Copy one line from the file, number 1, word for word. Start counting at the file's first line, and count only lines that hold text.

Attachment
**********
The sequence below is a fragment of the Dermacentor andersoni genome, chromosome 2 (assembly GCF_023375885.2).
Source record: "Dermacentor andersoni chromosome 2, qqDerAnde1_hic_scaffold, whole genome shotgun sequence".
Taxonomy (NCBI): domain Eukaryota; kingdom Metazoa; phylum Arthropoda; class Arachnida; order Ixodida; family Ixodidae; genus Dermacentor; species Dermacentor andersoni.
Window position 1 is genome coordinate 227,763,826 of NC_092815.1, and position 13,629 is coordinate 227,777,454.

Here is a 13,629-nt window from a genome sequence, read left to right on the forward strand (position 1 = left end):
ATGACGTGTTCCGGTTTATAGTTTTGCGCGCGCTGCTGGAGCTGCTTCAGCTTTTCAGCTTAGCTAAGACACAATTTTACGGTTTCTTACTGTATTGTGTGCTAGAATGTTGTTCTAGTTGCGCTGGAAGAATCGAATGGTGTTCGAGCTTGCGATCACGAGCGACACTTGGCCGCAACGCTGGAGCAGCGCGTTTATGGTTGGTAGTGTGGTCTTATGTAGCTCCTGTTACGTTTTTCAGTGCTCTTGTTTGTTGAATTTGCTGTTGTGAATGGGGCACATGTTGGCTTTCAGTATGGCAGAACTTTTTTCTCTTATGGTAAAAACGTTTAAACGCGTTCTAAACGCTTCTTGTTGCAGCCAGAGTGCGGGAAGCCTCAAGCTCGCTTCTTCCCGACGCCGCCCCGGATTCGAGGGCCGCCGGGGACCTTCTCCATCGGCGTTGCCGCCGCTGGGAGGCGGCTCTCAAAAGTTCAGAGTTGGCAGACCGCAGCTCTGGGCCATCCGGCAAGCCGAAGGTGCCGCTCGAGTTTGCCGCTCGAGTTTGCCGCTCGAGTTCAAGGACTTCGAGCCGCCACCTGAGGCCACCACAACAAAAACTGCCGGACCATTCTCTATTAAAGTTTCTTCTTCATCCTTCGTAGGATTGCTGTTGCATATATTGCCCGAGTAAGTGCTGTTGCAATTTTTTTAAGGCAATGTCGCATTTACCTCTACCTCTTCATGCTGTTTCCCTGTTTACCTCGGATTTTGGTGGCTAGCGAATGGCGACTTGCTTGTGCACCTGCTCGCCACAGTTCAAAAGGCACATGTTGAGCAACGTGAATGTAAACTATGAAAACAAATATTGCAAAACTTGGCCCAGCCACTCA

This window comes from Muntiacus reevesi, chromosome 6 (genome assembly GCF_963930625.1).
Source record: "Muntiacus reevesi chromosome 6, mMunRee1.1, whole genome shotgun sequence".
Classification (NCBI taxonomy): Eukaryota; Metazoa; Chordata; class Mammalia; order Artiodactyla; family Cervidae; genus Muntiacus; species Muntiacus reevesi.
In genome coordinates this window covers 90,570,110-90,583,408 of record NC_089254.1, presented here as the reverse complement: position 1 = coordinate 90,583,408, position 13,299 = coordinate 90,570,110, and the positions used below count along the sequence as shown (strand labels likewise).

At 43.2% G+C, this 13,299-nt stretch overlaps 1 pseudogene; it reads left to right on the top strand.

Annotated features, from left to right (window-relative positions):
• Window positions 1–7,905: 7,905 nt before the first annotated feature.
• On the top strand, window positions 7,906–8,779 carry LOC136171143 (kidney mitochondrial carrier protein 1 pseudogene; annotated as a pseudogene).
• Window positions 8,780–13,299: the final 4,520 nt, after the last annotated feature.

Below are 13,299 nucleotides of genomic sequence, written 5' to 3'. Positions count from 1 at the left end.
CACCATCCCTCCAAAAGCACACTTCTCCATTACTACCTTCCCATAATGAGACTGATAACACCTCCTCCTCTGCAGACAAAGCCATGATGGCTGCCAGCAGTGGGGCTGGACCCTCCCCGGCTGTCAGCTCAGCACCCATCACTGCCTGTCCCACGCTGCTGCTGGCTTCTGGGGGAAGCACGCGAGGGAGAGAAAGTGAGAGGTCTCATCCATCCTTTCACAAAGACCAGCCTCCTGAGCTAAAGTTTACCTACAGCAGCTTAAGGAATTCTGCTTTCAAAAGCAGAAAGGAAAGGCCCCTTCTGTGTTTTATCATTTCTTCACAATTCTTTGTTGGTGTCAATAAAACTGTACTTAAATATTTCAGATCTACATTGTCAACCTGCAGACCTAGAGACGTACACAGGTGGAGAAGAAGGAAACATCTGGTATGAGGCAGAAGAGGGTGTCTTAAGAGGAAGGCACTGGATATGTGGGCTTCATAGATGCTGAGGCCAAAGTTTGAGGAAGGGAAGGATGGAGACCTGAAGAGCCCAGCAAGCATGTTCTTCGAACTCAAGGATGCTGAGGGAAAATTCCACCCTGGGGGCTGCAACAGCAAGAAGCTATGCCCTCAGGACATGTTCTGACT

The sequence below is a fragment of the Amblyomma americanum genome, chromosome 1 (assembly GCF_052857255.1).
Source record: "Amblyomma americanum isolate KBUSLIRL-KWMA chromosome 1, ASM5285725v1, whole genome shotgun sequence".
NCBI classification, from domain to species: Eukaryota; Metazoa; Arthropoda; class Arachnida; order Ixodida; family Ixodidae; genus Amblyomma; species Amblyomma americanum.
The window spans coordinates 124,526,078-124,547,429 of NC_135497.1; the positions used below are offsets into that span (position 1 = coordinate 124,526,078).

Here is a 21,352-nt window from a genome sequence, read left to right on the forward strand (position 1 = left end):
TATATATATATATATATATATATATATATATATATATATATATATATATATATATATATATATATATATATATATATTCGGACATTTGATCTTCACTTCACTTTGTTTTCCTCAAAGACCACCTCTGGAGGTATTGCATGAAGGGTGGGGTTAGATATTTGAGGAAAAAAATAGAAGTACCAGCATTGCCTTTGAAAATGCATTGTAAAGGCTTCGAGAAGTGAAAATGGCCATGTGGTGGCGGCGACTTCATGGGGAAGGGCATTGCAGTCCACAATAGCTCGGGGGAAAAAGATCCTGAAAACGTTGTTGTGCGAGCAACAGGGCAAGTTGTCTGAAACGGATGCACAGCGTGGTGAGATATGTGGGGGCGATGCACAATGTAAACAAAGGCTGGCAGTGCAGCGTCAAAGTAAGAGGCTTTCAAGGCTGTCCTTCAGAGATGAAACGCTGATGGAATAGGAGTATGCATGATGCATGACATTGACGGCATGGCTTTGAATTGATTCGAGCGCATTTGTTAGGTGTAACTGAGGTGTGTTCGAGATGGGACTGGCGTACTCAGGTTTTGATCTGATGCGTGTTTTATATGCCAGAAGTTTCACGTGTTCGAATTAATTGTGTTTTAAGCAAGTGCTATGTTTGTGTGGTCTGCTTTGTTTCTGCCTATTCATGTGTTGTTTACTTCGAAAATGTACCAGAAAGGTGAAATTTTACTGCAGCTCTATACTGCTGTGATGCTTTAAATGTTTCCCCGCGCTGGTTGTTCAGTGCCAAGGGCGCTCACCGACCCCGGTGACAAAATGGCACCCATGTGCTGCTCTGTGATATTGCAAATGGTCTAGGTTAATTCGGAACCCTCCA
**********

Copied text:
The sequence below is a fragment of the Dermacentor andersoni genome, chromosome 2 (assembly GCF_023375885.2).